(1) The interaction of PERSPECTIVE and SOLIDARITY 

A: ”Jaj, jöttem visitbe, egy családhoz, és amíg itt voltam, kaptam egy …”
A: `Yeah, I came to visit a family, and while I was here, I got one …`
(source: the author’s own data collected in 2008-2009)

In this utterance, the speaker remembers the first time she came to the USA. When recalling the circumstances, she switches to English to say that she came to visit somebody. The switch to `visit` contextualizes the original purpose of her coming to the USA. By switching to English in the middle of a Hungarian sentence, she accentuates the fact that she originally came to the USA visiting somebody and not with the purpose of immigrating. The contextualizing function of code-switching is listed among the functions of Perspective.

As Hungarian is the unmarked language of the interview, the language shared with the interviewers, by switching to English, the speaker moves away from that language of solidarity, violating the constraint of Solidarity. Apparently, the need for the switch to English as a contextualization cue seems to be stronger than complying with the constraint of Solidarity. Therefore, it shows that Perspective is a higher ranked constraint than Solidarity. Faith, Face and Power are not relevant in this utterance. The interaction of the constraints in this utterance is illustrated in Tableau 1.

Candidates

PERSPECTIVE

FAITH

SOLIDARITY

FACE

POWER

a.Þ Hun to Eng: “Jaj, jöttem visitbe, egy családhoz, és amíg itt voltam, kaptam egy”

 

 

*

 

 

b. Mono Hun: `Jaj, jöttem látogatóba egy családhoz, és amíg itt voltam, kaptam egy`

(‘Yeah, I came to visit a family, and while I was here, I got one …’)

*!

 

 

 

 

Tableau 1: The interaction of PERSPECTIVE and SOLIDARITY (PERSPECTIVE >> SOLIDARITY)

It can be seen in Tableau 1 that there is an interaction between two linguistic inputs, two candidates. While the code-switched candidate (a) fulfills the function of Perspective (acting as a contextualization cue), the monolingual Hungarian candidate (b) fulfills the function of Solidarity. As only one surface representation is possible, the more optimal candidate will be the actual linguistic output. The tableau shows that the monolingual candidate fulfills the function of Solidarity as the unmarked language of the interview is Hungarian but violates the function of Perspective as it does not fulfill the function of contextualizing the story. The code-switched candidate, however, fulfills the function of Perspective, contextualizing the purpose of the speaker’s coming to the USA, but it violates the constraint of Solidarity, as it moves away from the unmarked language of the interview. As the actual output is the code-switched one, it can be inferred that Perspective is a higher ranked constraint than Solidarity. According to the Optimality Theory for the analysis of Bilingual Grammar, the violation of a higher ranked constraint is lethal, indicated by an asterisk, so Solidarity is marked with an asterisk in the tableau.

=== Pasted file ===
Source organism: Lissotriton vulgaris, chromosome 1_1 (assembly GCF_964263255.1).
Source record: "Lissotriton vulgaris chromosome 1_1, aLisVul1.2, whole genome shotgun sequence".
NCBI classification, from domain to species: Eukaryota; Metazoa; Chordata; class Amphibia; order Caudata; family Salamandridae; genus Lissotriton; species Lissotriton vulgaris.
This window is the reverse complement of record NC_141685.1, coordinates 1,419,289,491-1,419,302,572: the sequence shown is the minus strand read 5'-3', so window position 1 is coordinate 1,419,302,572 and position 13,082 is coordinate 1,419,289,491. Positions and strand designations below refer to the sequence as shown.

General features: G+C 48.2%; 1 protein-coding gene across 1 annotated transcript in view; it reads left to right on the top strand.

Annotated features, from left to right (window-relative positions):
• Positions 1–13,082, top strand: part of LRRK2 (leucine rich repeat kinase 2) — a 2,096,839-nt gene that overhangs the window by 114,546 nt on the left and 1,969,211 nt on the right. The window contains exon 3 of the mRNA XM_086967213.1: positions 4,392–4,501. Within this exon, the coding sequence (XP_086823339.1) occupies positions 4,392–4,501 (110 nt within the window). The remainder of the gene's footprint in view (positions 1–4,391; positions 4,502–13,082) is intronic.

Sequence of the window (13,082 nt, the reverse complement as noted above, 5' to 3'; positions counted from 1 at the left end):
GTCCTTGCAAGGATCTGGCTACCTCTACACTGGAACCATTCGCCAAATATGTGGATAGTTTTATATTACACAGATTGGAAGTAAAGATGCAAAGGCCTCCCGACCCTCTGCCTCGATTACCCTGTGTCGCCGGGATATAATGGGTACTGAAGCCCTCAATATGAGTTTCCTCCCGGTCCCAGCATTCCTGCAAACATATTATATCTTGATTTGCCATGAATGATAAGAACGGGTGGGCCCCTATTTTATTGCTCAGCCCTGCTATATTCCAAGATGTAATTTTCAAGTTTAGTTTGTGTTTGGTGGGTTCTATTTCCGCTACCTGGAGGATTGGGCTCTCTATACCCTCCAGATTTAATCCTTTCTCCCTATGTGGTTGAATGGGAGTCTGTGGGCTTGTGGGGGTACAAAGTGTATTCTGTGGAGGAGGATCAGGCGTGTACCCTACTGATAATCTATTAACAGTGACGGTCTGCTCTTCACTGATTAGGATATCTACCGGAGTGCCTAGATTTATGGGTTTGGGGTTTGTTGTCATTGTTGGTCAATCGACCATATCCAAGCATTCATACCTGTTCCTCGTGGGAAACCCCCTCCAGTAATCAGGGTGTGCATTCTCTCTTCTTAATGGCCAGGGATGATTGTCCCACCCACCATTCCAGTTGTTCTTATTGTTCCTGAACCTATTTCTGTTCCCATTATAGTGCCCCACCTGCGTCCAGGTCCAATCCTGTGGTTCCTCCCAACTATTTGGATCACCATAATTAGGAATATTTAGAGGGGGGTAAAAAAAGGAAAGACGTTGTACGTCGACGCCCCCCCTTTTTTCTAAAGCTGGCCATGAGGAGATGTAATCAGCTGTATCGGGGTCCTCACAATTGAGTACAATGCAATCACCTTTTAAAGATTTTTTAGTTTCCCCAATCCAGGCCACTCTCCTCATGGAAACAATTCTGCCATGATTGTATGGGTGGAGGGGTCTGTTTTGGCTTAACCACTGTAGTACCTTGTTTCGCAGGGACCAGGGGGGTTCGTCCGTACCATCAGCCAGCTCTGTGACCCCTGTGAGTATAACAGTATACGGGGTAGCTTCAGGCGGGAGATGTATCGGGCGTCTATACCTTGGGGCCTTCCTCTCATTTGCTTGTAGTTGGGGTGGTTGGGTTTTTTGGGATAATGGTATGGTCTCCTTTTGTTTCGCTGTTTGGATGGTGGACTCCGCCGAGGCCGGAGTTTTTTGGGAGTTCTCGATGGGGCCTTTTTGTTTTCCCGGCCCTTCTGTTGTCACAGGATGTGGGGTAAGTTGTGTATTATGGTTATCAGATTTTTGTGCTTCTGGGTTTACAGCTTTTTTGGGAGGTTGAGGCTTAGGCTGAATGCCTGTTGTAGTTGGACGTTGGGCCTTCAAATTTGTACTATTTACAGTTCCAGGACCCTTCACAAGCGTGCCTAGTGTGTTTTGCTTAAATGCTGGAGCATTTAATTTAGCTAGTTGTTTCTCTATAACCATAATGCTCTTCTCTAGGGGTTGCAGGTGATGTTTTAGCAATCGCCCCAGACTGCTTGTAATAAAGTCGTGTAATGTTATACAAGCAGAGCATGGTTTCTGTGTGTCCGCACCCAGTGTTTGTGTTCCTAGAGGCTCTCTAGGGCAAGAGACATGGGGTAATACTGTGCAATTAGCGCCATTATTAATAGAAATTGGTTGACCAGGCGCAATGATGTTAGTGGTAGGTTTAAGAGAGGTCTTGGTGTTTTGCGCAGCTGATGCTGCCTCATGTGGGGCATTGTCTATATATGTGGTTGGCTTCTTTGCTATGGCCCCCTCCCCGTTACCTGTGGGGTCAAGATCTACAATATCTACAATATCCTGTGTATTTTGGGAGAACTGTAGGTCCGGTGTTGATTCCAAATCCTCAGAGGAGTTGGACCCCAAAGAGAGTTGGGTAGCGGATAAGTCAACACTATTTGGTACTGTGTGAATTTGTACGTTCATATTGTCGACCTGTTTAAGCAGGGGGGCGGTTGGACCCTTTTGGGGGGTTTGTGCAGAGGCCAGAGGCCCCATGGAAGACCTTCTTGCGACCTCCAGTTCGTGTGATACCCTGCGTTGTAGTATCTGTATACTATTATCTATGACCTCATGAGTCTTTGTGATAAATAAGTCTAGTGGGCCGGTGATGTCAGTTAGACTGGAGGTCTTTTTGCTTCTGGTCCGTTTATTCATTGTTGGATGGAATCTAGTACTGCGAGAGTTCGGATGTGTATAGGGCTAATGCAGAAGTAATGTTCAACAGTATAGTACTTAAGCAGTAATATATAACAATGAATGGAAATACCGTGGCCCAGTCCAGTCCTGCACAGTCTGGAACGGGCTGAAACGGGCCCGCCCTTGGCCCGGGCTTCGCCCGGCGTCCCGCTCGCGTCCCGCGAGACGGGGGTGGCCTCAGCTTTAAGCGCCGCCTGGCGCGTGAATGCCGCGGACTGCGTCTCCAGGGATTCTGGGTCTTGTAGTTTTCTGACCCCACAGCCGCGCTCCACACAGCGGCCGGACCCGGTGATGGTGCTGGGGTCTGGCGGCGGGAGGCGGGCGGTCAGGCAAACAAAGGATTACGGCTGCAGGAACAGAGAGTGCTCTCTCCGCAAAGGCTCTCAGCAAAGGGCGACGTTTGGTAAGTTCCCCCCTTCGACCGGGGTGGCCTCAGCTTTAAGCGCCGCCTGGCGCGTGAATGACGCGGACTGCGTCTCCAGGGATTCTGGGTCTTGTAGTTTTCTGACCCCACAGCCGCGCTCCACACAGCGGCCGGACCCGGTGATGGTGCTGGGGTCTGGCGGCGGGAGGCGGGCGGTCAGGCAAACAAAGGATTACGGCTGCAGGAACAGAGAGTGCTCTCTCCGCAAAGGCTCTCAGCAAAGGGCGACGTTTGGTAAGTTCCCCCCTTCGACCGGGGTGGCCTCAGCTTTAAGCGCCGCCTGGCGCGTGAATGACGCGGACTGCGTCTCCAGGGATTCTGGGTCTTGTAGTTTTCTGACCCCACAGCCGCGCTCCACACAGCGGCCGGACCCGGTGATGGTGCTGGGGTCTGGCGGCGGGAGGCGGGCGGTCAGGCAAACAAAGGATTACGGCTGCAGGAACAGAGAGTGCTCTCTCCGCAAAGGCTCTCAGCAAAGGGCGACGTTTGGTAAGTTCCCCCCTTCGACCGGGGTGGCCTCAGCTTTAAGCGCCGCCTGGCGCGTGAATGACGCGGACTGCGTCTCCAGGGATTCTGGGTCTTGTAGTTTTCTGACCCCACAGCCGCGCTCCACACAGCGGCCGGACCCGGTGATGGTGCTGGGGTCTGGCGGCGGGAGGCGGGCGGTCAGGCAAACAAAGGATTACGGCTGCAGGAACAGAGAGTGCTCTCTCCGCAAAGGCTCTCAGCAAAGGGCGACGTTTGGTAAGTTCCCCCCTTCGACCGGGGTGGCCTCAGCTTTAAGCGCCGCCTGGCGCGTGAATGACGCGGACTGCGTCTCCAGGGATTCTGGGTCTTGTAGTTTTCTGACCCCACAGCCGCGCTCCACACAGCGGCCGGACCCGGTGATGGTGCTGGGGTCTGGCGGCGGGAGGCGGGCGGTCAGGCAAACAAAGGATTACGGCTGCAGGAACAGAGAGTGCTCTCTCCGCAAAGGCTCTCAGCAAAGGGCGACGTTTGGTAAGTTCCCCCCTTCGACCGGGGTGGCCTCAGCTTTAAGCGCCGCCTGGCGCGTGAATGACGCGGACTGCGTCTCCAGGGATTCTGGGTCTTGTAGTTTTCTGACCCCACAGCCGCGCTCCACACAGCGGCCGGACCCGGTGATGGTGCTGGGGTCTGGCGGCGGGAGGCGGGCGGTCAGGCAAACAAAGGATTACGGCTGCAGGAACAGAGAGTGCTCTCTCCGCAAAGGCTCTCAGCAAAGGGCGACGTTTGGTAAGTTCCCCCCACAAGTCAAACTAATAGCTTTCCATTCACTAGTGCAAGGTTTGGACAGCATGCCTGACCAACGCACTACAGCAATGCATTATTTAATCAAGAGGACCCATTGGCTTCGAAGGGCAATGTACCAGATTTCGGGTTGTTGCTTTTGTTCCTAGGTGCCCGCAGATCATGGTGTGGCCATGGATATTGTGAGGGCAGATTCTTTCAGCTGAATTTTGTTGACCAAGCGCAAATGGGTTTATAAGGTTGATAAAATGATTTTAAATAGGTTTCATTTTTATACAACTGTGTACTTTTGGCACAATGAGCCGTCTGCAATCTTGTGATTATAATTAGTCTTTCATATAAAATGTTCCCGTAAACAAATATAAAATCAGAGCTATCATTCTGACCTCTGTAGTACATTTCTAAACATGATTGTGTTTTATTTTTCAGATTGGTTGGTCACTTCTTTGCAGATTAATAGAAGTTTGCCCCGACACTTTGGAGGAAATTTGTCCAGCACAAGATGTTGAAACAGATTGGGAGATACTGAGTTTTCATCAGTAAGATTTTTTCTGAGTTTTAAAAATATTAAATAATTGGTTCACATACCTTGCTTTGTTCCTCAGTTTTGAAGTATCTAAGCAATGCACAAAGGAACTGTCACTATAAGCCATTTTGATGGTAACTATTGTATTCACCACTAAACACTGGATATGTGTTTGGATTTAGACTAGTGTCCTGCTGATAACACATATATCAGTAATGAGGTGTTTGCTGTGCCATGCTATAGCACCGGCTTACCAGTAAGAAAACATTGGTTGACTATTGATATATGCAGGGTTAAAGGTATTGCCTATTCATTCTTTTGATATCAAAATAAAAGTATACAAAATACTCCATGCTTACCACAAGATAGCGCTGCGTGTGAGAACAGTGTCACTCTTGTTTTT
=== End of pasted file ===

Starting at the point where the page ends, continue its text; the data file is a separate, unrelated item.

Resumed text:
Example 2 illustrates the interaction between Solidarity, Power and Face.

(2) The interaction of SOLIDARITY and POWER, FACE
A: ”Szeretem a történelmet. Gyűjtöm a fiamnak az információt. Ő szereti a törénelmet.” (`I like history. I gather the information for my son. He is keen on history.`)

I1: ”Mi az értelme? Mért fontos, hogy tudjuk a történelmünket?” (`What’s the point in it? Why is it important to know our history?`)
A: ”Minden fontos.” (`Everything is important.`)
I1: ”Miért?” (`Why?`)
A: ”Mert akkor jobb a a …” (`Because then it is better the the …`)
B: ”I just can’t believe that you said that you are gathering that for Daniel. I am so offended.”
A: ”Everybody who is interested.”
B: ”I am so offended, so offended.”
A: ”Everybody who is interested. Well, you never showed a whole lot of interest.
(source: the author’s own data collected in 2008-2009)